Chart 2: Views of public sector executives in 20 European states on the performance of public administration over the last five years on selected dimensions
Note: Respondents were asked to rate how public administration had performed on each dimension in the last five years on a 1-10 scale. The figures in the Chart represent averages across all 20 European states included in the survey.
In the UK, the attractiveness of the public sector as an employer was the reform perceived to have diminished the most, followed by citizen trust in government. A majority of respondents saw deterioration in both aspects. A large number of UK respondents (but not a majority) also saw declines in equal access to services and fair treatment of citizens. In contrast, the UK was seen to have performed the best in improving cost efficiency, innovation, service quality and policy effectiveness, all areas where a majority of respondents saw improvements.
Ideally, public sector reform should then focus on improving the areas in which public administration is currently seen to be lacking, and there is evidence that this is the case. While public trust in government is perceived to be low, reform in government and public administration becoming more transparent is seen to be one of the most important trends in the public sector, as shown in Chart 3 below. In the UK, transparency and open government was perceived to be even more important than the European average. On the other hand, the UK was also the country where executives were most likely to perceive a focus on efficiency in public services, rather than equity.
Chart 3: Views of public sector executives in 20 European states on the importance of public administration reform trends
Note: Respondents were asked to rate how important each reform trend was on a 1-10 scale (10 being most important). Figures in the chart are average values for 20 European countries.
This research gives a rich but sometimes muddled and seemingly contradictory view of perceptions of public sector reform and what must be done to address issues in the future. As is often the case, no group (likely) has the magic solution, and future-looking research, whether it is academic- or practitioner-focused, continues to produce ideas that, even though they are well-intentioned, can be vague or incorrect (few, after all, predicted the financial crisis) as often as they are correct. In addition, a review of future-looking literature in public administration raises questions about whether reforms represent a new approach to public administration or are merely a continuation of the new public management ideas espoused in the 1990s. Still, some general lessons can be drawn to improve the usefulness of future-looking research in public administration.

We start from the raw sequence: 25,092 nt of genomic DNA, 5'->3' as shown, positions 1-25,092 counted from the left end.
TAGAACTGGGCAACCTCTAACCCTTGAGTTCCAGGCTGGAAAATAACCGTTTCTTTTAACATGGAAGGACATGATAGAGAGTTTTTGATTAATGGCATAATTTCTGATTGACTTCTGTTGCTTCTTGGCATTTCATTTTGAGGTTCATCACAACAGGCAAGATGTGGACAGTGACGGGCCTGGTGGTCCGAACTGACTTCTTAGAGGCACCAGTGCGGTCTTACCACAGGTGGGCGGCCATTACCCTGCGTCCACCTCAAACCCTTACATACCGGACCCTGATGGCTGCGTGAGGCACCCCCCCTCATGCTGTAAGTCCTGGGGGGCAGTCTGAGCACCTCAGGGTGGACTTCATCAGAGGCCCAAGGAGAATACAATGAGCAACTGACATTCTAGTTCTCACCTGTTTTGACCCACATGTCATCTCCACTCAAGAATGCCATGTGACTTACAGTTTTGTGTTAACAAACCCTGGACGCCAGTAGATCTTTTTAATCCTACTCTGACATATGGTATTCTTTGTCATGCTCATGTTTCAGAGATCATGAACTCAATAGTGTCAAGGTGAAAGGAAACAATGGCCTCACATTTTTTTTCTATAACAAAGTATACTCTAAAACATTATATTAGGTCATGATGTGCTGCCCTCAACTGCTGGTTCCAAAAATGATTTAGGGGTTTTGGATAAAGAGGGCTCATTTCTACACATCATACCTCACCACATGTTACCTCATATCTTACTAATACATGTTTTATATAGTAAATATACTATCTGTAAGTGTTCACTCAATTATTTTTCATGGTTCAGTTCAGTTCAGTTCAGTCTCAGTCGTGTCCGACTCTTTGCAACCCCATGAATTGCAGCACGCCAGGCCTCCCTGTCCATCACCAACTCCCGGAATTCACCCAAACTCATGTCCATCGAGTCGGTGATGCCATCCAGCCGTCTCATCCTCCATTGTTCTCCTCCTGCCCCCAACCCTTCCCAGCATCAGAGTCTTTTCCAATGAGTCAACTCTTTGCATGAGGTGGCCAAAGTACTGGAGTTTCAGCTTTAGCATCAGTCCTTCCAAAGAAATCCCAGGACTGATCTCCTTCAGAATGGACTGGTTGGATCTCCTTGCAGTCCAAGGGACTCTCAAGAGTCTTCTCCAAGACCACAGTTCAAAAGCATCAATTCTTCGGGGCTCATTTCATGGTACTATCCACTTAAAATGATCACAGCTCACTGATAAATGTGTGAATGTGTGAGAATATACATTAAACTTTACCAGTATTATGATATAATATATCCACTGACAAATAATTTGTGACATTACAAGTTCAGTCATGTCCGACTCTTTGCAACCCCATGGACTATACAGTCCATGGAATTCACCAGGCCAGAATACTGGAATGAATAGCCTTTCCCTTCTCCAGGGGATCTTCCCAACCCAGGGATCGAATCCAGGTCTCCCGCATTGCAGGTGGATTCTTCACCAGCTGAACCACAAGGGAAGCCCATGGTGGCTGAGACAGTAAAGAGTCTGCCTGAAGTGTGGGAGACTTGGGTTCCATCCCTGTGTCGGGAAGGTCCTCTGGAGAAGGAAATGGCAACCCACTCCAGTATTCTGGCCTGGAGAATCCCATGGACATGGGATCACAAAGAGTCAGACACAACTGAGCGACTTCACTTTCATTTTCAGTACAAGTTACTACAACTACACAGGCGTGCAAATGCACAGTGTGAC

First, most of the academic literature on the future of public administration has focused on public administration approaches or doctrines, or public administration responses to external issues (e.g. the current literature on public sector responses to the fiscal crisis) while spending considerably less time on figuring out what those external issues are that might become important in the future. In this regard, practitioner-orientated research has spent more time focusing on these external pressures, and Christopher Pollitt recently released a report identifying five external factors that will likely shape the public sector and public sector reform in the future. The Table below shows six key societal changes and their expected effect on public administration.